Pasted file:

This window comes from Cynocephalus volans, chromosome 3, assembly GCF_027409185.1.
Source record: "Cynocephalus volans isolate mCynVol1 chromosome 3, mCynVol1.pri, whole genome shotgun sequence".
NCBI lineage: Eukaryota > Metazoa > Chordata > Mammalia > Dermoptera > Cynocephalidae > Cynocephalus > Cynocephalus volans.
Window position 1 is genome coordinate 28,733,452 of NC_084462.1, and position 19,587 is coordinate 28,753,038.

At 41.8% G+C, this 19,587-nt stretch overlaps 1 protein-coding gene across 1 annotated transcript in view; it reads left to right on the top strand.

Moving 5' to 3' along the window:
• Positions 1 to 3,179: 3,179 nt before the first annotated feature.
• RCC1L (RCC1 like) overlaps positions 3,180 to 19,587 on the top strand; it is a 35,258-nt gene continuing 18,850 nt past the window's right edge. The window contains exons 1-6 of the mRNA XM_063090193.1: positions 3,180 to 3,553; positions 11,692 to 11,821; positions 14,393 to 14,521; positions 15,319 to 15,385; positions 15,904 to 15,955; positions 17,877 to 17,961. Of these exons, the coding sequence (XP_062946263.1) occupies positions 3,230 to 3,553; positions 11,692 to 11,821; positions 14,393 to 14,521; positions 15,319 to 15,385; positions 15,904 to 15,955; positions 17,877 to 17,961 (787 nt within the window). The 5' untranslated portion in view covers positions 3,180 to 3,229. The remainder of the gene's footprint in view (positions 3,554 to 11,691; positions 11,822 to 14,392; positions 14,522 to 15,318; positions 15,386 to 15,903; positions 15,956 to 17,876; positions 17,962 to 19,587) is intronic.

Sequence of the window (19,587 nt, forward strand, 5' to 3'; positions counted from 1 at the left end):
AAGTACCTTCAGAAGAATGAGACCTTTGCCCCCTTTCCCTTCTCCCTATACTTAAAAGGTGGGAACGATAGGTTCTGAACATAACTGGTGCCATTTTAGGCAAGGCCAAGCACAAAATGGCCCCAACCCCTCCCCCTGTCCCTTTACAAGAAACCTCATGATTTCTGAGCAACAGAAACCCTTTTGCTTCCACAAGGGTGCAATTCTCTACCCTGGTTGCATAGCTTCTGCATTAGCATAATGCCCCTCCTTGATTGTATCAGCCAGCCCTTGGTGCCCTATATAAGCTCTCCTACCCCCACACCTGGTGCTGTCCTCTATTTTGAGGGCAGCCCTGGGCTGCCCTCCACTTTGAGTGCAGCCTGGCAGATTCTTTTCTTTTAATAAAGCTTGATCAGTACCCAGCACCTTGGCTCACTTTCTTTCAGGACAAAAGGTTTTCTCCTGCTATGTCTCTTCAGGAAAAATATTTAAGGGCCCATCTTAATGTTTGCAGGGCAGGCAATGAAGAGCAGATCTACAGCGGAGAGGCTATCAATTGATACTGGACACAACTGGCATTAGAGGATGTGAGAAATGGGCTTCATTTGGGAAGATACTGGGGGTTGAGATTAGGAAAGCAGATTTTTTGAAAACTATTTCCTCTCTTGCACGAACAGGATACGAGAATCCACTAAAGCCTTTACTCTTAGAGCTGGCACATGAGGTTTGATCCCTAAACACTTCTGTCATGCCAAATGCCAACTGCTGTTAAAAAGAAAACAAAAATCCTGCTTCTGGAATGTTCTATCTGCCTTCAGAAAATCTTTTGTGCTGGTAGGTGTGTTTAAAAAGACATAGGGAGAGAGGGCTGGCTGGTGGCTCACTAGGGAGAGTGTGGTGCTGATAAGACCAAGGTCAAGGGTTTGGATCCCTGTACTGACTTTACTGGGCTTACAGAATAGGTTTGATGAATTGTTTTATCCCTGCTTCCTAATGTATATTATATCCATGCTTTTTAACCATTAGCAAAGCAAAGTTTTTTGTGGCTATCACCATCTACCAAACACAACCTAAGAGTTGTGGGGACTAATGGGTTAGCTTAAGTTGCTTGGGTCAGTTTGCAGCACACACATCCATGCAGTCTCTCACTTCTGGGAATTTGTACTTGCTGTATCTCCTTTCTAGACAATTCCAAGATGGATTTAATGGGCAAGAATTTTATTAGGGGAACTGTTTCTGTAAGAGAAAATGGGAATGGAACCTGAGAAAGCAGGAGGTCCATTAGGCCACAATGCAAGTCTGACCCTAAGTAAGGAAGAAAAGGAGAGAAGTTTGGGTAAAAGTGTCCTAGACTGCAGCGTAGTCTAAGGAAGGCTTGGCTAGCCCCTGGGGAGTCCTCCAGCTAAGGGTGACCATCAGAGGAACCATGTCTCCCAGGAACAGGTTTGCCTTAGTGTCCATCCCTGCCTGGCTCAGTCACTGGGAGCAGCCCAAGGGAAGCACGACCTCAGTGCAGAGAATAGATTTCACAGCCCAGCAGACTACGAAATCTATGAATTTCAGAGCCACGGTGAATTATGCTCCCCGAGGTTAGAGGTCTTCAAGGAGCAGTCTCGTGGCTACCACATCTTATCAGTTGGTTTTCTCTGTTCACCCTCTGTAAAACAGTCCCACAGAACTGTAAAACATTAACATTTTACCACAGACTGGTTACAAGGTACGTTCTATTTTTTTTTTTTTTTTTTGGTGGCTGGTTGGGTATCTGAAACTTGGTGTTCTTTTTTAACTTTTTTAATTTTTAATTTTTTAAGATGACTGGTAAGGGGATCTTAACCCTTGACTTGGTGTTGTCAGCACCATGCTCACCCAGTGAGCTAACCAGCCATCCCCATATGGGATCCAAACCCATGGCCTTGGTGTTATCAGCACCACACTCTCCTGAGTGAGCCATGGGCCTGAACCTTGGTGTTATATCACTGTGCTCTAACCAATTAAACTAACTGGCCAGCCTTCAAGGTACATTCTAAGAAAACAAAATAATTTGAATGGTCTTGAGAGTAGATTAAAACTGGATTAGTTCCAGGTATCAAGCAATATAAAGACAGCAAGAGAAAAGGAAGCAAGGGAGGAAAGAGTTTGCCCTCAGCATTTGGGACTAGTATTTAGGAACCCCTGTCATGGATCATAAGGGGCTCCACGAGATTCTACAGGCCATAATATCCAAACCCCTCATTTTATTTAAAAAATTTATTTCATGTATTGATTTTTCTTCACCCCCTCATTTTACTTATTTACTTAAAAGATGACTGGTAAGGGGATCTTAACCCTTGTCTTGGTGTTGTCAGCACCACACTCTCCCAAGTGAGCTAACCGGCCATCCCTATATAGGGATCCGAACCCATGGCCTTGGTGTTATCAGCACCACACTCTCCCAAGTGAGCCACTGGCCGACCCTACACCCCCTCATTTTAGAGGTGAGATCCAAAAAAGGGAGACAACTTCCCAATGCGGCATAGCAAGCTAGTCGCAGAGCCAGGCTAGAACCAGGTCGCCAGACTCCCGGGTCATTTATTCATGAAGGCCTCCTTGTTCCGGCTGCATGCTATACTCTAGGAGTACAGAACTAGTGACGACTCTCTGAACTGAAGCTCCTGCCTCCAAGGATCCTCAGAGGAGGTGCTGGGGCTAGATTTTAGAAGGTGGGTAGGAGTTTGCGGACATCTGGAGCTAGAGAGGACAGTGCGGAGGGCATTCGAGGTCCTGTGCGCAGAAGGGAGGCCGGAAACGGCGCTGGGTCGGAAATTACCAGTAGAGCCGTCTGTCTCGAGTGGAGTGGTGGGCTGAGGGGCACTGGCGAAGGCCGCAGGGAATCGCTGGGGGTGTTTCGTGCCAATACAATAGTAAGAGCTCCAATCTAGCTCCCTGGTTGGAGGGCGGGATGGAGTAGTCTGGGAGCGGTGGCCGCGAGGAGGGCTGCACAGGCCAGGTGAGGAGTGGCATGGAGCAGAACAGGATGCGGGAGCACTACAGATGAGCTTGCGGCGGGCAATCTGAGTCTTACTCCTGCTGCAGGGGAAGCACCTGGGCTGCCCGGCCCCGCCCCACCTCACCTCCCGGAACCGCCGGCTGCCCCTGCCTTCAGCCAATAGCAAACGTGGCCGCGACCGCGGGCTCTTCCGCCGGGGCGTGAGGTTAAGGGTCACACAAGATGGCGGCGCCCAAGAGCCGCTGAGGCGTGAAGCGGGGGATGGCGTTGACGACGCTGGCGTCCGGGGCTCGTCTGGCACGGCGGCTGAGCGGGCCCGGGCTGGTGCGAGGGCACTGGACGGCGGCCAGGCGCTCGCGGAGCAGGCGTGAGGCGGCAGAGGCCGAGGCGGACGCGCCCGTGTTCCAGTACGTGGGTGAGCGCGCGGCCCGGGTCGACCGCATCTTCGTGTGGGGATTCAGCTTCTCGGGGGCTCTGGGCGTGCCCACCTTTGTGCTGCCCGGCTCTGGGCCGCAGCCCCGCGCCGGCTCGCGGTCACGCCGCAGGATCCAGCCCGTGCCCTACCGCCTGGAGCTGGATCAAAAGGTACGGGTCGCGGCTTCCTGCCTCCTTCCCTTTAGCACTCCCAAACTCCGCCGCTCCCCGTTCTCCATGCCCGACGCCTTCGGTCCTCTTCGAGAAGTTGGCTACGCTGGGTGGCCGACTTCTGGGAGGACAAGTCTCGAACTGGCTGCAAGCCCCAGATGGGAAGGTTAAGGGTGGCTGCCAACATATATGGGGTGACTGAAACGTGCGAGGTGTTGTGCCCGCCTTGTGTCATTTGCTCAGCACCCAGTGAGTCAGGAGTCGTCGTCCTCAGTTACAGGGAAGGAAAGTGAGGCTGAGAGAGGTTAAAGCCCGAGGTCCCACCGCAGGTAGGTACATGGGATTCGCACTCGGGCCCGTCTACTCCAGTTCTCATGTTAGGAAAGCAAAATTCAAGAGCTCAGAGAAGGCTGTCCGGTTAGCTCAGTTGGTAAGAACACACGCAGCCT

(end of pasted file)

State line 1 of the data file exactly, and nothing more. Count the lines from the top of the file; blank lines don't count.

This window comes from Cynocephalus volans, chromosome 3, assembly GCF_027409185.1.